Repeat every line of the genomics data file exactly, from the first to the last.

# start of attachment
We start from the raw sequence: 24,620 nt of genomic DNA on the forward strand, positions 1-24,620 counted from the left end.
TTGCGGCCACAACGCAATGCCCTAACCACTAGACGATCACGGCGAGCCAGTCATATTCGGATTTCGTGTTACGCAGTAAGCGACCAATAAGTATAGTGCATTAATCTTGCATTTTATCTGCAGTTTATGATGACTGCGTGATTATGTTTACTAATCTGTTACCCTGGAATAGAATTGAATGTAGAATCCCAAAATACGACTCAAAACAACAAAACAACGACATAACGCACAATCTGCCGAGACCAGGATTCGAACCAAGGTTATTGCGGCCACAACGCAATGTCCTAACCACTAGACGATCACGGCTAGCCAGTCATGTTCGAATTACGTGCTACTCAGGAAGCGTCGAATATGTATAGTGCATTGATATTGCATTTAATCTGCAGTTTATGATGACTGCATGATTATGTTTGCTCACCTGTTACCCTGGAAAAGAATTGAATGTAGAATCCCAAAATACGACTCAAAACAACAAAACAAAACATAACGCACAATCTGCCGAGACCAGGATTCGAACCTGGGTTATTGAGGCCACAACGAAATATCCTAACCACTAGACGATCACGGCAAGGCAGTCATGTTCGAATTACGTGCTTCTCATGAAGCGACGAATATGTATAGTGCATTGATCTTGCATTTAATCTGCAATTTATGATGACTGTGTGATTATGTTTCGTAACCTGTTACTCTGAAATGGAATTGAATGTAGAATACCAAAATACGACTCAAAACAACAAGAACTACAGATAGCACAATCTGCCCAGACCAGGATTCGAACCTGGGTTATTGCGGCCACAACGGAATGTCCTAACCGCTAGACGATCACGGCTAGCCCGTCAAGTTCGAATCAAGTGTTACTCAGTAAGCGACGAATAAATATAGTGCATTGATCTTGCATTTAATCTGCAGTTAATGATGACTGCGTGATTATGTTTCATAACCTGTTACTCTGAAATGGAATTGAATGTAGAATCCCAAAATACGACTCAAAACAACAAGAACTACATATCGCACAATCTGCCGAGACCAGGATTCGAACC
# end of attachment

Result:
We start from the raw sequence: 24,620 nt of genomic DNA on the forward strand, positions 1-24,620 counted from the left end.
TTGCGGCCACAACGCAATGCCCTAACCACTAGACGATCACGGCGAGCCAGTCATATTCGGATTTCGTGTTACGCAGTAAGCGACCAATAAGTATAGTGCATTAATCTTGCATTTTATCTGCAGTTTATGATGACTGCGTGATTATGTTTACTAATCTGTTACCCTGGAATAGAATTGAATGTAGAATCCCAAAATACGACTCAAAACAACAAAACAACGACATAACGCACAATCTGCCGAGACCAGGATTCGAACCAAGGTTATTGCGGCCACAACGCAATGTCCTAACCACTAGACGATCACGGCTAGCCAGTCATGTTCGAATTACGTGCTACTCAGGAAGCGTCGAATATGTATAGTGCATTGATATTGCATTTAATCTGCAGTTTATGATGACTGCATGATTATGTTTGCTCACCTGTTACCCTGGAAAAGAATTGAATGTAGAATCCCAAAATACGACTCAAAACAACAAAACAAAACATAACGCACAATCTGCCGAGACCAGGATTCGAACCTGGGTTATTGAGGCCACAACGAAATATCCTAACCACTAGACGATCACGGCAAGGCAGTCATGTTCGAATTACGTGCTTCTCATGAAGCGACGAATATGTATAGTGCATTGATCTTGCATTTAATCTGCAATTTATGATGACTGTGTGATTATGTTTCGTAACCTGTTACTCTGAAATGGAATTGAATGTAGAATACCAAAATACGACTCAAAACAACAAGAACTACAGATAGCACAATCTGCCCAGACCAGGATTCGAACCTGGGTTATTGCGGCCACAACGGAATGTCCTAACCGCTAGACGATCACGGCTAGCCCGTCAAGTTCGAATCAAGTGTTACTCAGTAAGCGACGAATAAATATAGTGCATTGATCTTGCATTTAATCTGCAGTTAATGATGACTGCGTGATTATGTTTCATAACCTGTTACTCTGAAATGGAATTGAATGTAGAATCCCAAAATACGACTCAAAACAACAAGAACTACATATCGCACAATCTGCCGAGACCAGGATTCGAACC